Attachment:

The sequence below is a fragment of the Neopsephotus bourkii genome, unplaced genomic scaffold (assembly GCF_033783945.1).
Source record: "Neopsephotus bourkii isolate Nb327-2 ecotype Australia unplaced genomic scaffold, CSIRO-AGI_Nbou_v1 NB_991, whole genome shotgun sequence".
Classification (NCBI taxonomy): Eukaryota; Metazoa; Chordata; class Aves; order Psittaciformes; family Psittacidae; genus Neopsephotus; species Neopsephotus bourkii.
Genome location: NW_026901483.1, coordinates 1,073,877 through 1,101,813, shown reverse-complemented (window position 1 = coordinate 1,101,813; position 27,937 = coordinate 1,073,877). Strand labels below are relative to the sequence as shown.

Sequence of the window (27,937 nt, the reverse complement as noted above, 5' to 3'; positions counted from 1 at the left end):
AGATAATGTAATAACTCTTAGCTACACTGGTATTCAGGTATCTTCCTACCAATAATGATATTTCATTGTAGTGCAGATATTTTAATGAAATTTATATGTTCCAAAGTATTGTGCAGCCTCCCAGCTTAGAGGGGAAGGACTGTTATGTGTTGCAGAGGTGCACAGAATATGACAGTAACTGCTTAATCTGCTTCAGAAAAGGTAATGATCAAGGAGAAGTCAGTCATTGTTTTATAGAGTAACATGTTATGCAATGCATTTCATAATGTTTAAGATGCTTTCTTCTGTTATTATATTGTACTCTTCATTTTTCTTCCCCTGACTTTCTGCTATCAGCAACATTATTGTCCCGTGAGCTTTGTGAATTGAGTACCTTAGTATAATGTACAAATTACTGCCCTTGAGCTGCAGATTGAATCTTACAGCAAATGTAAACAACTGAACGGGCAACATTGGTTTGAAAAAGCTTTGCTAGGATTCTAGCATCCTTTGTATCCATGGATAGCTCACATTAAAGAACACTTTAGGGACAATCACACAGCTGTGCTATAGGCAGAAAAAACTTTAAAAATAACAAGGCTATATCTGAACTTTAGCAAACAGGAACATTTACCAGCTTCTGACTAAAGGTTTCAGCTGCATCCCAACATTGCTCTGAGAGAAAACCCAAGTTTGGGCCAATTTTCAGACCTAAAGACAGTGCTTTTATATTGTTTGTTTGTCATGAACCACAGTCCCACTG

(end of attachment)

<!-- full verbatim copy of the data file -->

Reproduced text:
The sequence below is a fragment of the Neopsephotus bourkii genome, unplaced genomic scaffold (assembly GCF_033783945.1).
Source record: "Neopsephotus bourkii isolate Nb327-2 ecotype Australia unplaced genomic scaffold, CSIRO-AGI_Nbou_v1 NB_991, whole genome shotgun sequence".
Classification (NCBI taxonomy): Eukaryota; Metazoa; Chordata; class Aves; order Psittaciformes; family Psittacidae; genus Neopsephotus; species Neopsephotus bourkii.
Genome location: NW_026901483.1, coordinates 1,073,877 through 1,101,813, shown reverse-complemented (window position 1 = coordinate 1,101,813; position 27,937 = coordinate 1,073,877). Strand labels below are relative to the sequence as shown.

Sequence of the window (27,937 nt, the reverse complement as noted above, 5' to 3'; positions counted from 1 at the left end):
AGATAATGTAATAACTCTTAGCTACACTGGTATTCAGGTATCTTCCTACCAATAATGATATTTCATTGTAGTGCAGATATTTTAATGAAATTTATATGTTCCAAAGTATTGTGCAGCCTCCCAGCTTAGAGGGGAAGGACTGTTATGTGTTGCAGAGGTGCACAGAATATGACAGTAACTGCTTAATCTGCTTCAGAAAAGGTAATGATCAAGGAGAAGTCAGTCATTGTTTTATAGAGTAACATGTTATGCAATGCATTTCATAATGTTTAAGATGCTTTCTTCTGTTATTATATTGTACTCTTCATTTTTCTTCCCCTGACTTTCTGCTATCAGCAACATTATTGTCCCGTGAGCTTTGTGAATTGAGTACCTTAGTATAATGTACAAATTACTGCCCTTGAGCTGCAGATTGAATCTTACAGCAAATGTAAACAACTGAACGGGCAACATTGGTTTGAAAAAGCTTTGCTAGGATTCTAGCATCCTTTGTATCCATGGATAGCTCACATTAAAGAACACTTTAGGGACAATCACACAGCTGTGCTATAGGCAGAAAAAACTTTAAAAATAACAAGGCTATATCTGAACTTTAGCAAACAGGAACATTTACCAGCTTCTGACTAAAGGTTTCAGCTGCATCCCAACATTGCTCTGAGAGAAAACCCAAGTTTGGGCCAATTTTCAGACCTAAAGACAGTGCTTTTATATTGTTTGTTTGTCATGAACCACAGTCCCACTG